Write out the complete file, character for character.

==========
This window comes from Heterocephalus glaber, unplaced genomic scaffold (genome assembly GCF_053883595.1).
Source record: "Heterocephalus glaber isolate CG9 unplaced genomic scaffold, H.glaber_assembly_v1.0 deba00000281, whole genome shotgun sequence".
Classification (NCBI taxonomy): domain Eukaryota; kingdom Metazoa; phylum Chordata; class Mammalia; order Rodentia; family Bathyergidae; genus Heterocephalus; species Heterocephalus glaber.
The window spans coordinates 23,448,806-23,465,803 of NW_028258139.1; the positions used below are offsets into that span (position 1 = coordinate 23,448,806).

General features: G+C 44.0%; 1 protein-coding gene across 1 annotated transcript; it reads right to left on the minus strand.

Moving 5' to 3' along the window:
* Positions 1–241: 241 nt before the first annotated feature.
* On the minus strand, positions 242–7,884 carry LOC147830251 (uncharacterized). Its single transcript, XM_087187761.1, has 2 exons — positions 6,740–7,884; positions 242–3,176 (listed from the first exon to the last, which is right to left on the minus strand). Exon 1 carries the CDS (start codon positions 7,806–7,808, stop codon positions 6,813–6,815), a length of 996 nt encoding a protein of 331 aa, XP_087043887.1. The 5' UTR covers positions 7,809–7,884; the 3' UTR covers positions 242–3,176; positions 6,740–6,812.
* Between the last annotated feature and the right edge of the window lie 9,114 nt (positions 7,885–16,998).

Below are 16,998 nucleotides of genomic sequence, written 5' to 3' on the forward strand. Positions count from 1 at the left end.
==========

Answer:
This window comes from Heterocephalus glaber, unplaced genomic scaffold (genome assembly GCF_053883595.1).
Source record: "Heterocephalus glaber isolate CG9 unplaced genomic scaffold, H.glaber_assembly_v1.0 deba00000281, whole genome shotgun sequence".
Classification (NCBI taxonomy): domain Eukaryota; kingdom Metazoa; phylum Chordata; class Mammalia; order Rodentia; family Bathyergidae; genus Heterocephalus; species Heterocephalus glaber.
The window spans coordinates 23,448,806-23,465,803 of NW_028258139.1; the positions used below are offsets into that span (position 1 = coordinate 23,448,806).

General features: G+C 44.0%; 1 protein-coding gene across 1 annotated transcript; it reads right to left on the minus strand.

Moving 5' to 3' along the window:
* Positions 1–241: 241 nt before the first annotated feature.
* On the minus strand, positions 242–7,884 carry LOC147830251 (uncharacterized). Its single transcript, XM_087187761.1, has 2 exons — positions 6,740–7,884; positions 242–3,176 (listed from the first exon to the last, which is right to left on the minus strand). Exon 1 carries the CDS (start codon positions 7,806–7,808, stop codon positions 6,813–6,815), a length of 996 nt encoding a protein of 331 aa, XP_087043887.1. The 5' UTR covers positions 7,809–7,884; the 3' UTR covers positions 242–3,176; positions 6,740–6,812.
* Between the last annotated feature and the right edge of the window lie 9,114 nt (positions 7,885–16,998).

Below are 16,998 nucleotides of genomic sequence, written 5' to 3' on the forward strand. Positions count from 1 at the left end.